Under ordinary circumstances, two mothers as different as we are would never have met. One of us is from Oklahoma and is a registered Republican. The other is an unmarried liberal who lives in Brooklyn.
But tragedy has a way of bringing people together. Last year, we both lost our babies, infant sons who died at daycare, after we’d left them in childcare to return to work.
Neither of us wanted to leave our babies when we did, at mere weeks old, not yet. But neither of us had the luxury of choice. Our respective employers would not grant us any more time for parental leave, and we couldn’t afford to quit our jobs.
So, reluctantly, on an April morning in Oklahoma, baby Shepard was left at daycare. A childcare worker swaddled him for a nap, placed him in a car seat, and didn’t check on him. He slipped down and suffocated, still too little to lift up his own head.
Just as reluctantly, in July, baby Karl was dropped off for his first day at daycare near his mother’s Manhattan office. When she came back to feed him at noon, Karl’s lips were blue and a childcare worker was performing CPR. A medical examiner could not determine why this healthy baby died.
1 in 4 American moms have no choice but to return to work just two weeks after the birth of a child. 87 percent of parents have no access to paid leave through their employers.
No parent should have to choose between leaving their baby too soon and making ends meet.
Given that 73% of Republicans, 87% of independents and 96% of Democrats agree it is important for Congress and the president to consider a family leave insurance system, we are jointly calling on the candidates for president, Republican and Democrat, to publicly commit that, if elected, they will take action for national paid family leave policy in their first 100 days in office.
Most babies don’t die in day care, of course. But, as it turns out, our instinct that Karl and Shepard would be safer if we could have stayed with them a little longer was not wrong. An important study released last week found that for each additional month that a woman has paid parental leave, infant mortality goes down 13 percent.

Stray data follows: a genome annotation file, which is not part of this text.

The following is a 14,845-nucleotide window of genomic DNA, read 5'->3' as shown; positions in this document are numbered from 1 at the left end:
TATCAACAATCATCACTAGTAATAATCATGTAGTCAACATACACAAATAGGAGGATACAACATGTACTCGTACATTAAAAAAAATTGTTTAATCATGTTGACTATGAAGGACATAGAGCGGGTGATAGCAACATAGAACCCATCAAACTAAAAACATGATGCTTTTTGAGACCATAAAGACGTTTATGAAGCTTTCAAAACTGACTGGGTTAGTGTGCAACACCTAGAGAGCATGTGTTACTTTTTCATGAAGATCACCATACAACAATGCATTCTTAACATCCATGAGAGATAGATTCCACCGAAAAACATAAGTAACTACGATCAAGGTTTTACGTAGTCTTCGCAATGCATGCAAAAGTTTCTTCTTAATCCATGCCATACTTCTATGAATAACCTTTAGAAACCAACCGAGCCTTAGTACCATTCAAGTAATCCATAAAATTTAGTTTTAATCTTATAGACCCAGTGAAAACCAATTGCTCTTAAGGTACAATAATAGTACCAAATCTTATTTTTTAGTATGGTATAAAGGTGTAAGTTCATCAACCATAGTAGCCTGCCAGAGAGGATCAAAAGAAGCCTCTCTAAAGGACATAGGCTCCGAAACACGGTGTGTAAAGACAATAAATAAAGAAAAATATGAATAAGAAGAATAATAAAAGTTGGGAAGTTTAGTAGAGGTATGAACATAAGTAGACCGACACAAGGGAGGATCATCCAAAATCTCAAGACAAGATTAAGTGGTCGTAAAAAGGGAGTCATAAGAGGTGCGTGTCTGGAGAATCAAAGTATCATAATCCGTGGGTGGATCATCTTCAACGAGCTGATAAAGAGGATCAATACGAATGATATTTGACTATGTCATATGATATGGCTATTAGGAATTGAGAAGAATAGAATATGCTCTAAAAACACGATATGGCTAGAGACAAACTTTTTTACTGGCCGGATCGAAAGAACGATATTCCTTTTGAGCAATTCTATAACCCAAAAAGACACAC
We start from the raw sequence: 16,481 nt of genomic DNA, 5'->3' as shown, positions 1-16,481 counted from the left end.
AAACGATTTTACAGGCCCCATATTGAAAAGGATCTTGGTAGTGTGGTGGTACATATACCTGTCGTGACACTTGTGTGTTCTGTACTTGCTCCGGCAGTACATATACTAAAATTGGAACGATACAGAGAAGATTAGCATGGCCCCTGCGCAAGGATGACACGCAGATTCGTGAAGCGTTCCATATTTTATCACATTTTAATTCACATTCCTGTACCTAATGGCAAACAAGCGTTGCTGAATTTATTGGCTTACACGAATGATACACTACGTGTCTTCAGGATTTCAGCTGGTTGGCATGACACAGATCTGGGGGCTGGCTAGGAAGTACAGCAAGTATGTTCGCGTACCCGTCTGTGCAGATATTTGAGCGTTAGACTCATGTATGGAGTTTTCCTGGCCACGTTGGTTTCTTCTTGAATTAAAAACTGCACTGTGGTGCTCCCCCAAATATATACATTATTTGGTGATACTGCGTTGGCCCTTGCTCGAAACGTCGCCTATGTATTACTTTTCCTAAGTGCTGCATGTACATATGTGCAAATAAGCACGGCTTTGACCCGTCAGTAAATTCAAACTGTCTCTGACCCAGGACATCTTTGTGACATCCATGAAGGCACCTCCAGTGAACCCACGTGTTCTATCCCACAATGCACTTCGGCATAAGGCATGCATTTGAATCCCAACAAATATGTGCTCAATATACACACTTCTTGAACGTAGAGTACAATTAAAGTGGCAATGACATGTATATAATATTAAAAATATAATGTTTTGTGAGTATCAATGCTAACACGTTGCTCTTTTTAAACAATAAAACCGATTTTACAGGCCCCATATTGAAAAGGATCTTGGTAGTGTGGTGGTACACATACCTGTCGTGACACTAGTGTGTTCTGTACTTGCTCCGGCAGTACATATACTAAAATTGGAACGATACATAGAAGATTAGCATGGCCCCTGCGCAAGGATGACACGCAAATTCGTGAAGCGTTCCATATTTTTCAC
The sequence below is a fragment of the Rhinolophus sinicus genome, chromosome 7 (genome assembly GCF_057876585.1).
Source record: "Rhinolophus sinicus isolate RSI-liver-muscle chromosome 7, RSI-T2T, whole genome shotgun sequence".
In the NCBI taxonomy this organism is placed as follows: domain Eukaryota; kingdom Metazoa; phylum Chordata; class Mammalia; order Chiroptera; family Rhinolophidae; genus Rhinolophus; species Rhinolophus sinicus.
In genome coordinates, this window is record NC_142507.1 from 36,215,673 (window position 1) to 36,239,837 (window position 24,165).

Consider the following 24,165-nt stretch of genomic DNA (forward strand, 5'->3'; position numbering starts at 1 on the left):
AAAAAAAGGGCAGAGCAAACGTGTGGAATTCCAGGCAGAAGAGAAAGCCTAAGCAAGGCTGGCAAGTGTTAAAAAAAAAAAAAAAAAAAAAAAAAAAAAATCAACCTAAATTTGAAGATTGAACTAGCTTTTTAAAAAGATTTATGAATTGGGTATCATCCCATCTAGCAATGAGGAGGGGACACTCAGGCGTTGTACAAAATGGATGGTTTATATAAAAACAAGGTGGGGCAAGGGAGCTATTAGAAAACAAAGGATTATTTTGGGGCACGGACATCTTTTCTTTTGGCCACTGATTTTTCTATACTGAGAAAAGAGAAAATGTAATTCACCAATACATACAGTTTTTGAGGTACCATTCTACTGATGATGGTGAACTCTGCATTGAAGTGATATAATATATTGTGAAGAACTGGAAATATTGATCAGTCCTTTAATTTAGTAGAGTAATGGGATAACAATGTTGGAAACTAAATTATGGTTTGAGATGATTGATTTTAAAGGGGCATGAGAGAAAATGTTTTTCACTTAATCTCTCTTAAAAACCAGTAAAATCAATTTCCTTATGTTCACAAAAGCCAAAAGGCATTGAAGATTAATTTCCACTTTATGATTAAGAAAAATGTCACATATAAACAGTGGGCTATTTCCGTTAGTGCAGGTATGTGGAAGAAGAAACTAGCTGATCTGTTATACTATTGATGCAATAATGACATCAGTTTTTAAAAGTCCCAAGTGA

America has the highest infant mortality rate of any industrialized nation in the world. Paid leave, in countries that have implemented it, has dramatically lowered infant death rates.
But beyond this, parental leave is good for our children. When Norway began offering paid parental leave, there were dramatic long-range effects: children had lower high school dropout rates, higher rates of college attendance, and higher incomes at age 30.
American babies whose mothers don’t have maternity leave are less likely to be taken to the doctor, and less likely to be breastfed. Toddlers of parents without access to paid leave have more behavioral problems, and score lower on cognitive tests.
Every American baby would be safer, healthier, and have a better start in life if given time with their mother or father during the first months of life.
If our political leaders claim to be pro-family, they need to put families first by supporting paid family leave.
In the richest country in the world, we should not have sobbing mothers leaving their premature babies in the NICU because they have to return to their jobs. We do not need to tear babies from their mothers’ arms before they can even hold up their own necks.
Parental leave is a necessity, not a perk.
Join us, a mom from Oklahoma and a mom from Brooklyn, in calling upon the presidential candidates of both parties to publicly commit that, if elected, they will take action for paid family leave policy in their first 100 days in office.
Through our great loss, we are now united to fight for change. We charge our leaders, both Republican and Democrat, to enact laws that protect the right of every American baby to have the loving care of a parent during the fragile first months of their life.
If elected, commit to act for paid family leave for all in your first 100 days in office
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